You can hear them before you see them. About 30 four-legged endurance athletes chomping at the bit for another chance to prove their worth and provide you with an ear-to-ear grin that will last an entire day.
But just at the peak of barks, yelps and howls it goes immediately silent as a pack of dogs lead a metal sled into the woods. The dogs left behind realize their turn is gone, but know another shot is right around the corner. They’ll have plenty of chances to stretch their legs.
Calm and relatively relaxed now, the dogs welcome belly rubs and scratches on the head behind the ears. Some chill out laying on the snow, others seem just too excited to sit for long.
And the silence is short lived.
* Weekdays: $85 for adults/$45 for anyone under 80 lbs.
* Weekends and Holiday Breaks: $99 for adults/$45 for anyone under 80 lbs.
* Rides begin at Mt. Bachelor’s Sunrise Lodge parking area.
* Rides start at 9:30/10:30/11:30/12:30 and last about 1 hour.
* More information can be found on the Oregon Trail of Dream website.
If there’s any question whether the dogs enjoy pulling 100-pound sleds filled with people, it’s quickly answered seeing (hearing, actually) just how excited they get as their handler readies a sled. They know the time is near.
The barking begins again. The leaping, lunging, howling. Hoping to get noticed by one of the handlers and hoping to get chosen for the next sled of the day.
“They all want to go,” a handler says.
The handlers choose the sled’s anchor dogs first, moving up the line until the leaders are clipped into place. You settle in to the padded sled and prepare for takeoff. The brake is released, the musher shouts “hup! hup! hup!” and away you go.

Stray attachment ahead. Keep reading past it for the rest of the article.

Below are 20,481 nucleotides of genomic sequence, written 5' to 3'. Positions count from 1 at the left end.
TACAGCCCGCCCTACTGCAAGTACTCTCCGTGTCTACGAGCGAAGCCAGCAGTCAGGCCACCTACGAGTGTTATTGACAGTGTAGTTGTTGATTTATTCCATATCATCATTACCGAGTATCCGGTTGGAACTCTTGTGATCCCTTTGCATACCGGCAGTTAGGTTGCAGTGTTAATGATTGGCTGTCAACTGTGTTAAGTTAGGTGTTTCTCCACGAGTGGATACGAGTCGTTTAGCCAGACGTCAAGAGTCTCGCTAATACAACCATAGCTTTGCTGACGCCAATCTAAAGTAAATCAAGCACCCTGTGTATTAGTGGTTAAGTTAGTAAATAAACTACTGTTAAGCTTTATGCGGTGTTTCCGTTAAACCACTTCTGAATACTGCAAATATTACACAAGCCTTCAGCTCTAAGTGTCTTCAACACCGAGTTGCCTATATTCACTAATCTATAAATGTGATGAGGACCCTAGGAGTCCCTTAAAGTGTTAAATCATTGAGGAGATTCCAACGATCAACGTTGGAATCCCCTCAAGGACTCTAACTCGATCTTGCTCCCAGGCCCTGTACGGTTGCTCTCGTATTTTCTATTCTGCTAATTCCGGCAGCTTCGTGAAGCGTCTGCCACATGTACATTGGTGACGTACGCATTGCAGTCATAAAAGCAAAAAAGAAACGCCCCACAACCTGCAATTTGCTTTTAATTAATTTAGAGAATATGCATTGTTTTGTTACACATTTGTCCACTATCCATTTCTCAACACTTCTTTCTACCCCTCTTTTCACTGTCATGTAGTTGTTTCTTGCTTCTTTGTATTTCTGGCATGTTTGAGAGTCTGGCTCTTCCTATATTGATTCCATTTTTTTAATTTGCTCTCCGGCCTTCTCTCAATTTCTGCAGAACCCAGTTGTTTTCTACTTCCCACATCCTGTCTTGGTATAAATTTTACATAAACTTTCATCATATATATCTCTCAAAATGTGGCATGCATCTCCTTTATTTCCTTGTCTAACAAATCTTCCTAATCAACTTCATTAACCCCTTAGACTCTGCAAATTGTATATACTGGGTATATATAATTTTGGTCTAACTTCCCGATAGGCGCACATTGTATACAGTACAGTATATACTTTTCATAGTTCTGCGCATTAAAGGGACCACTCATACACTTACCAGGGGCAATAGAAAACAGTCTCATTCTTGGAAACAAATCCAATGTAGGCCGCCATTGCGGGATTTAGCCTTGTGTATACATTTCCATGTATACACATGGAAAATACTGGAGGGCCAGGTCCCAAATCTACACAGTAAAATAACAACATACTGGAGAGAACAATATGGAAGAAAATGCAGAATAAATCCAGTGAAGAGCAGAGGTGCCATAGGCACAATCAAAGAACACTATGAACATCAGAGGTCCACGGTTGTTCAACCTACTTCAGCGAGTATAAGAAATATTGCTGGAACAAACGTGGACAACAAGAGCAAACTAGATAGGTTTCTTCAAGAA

On the trail, the ride is surprisingly smooth. And the dogs are mostly silent save for panting you’d expect from the effort required to pull the sled and three adults. They stay on the trail as they wind their way through the pines, hugging the inside snowbank like a thoroughbred hugs the rail at Churchill Downs.
“They’re always in race mode,” the musher says, as he keeps the sled on course.
You feel the wind in your face, along with some snow as it’s sprayed from some of the 40 legs furiously churning in front of you.
The musher steers and brakes, telling tales of the dogs’ past exploits – a 300 mile race here, 1,000 mile race there, the 12-year-old dog that still leads a sled like a puppy. The life the dogs lead training at a 40-acre ranch east of Bend on the edge of the High Desert.
“Good dogs….gooooood dogs,” he says with a smile under brilliant blue skies and balmy temps that have made the snow a little sticky in spots. Still, the Presidents Day weekend’s runs are sold out.
Going downhill, the dogs cruise and need just one stop to catch their breath. On the way back, we stop a couple of times after a couple of steep hills – and you feel out of breath for them. But they need just a few seconds of recovery before they start to bark again, eager to get going. The musher obliges and they make their final push toward the top of the hill and their friends, brothers and sisters who start howling once again at the sight of the sled.
After nearly an hour of hard work, they’re rewarded with water, leftover hamburger, hot dogs and other meats from the kitchens at Mt. Bachelor. They’ll get to rest for a while before heading out again.
You walk up the line petting and thanking the crew who pulled you through the forest. You can help feed them if you want.
And as you continue to smile and walk back to the lodge you’re left wondering who had more fun – you or the dogs.
Oregon Trail of Dreams is operated and owned by Jerry Scdoris and his daughter Rachael. Rachael is a world renowned athlete and had her first Iditarod finish in 2006. You can learn more about Rachael and the dogs in this amazing video.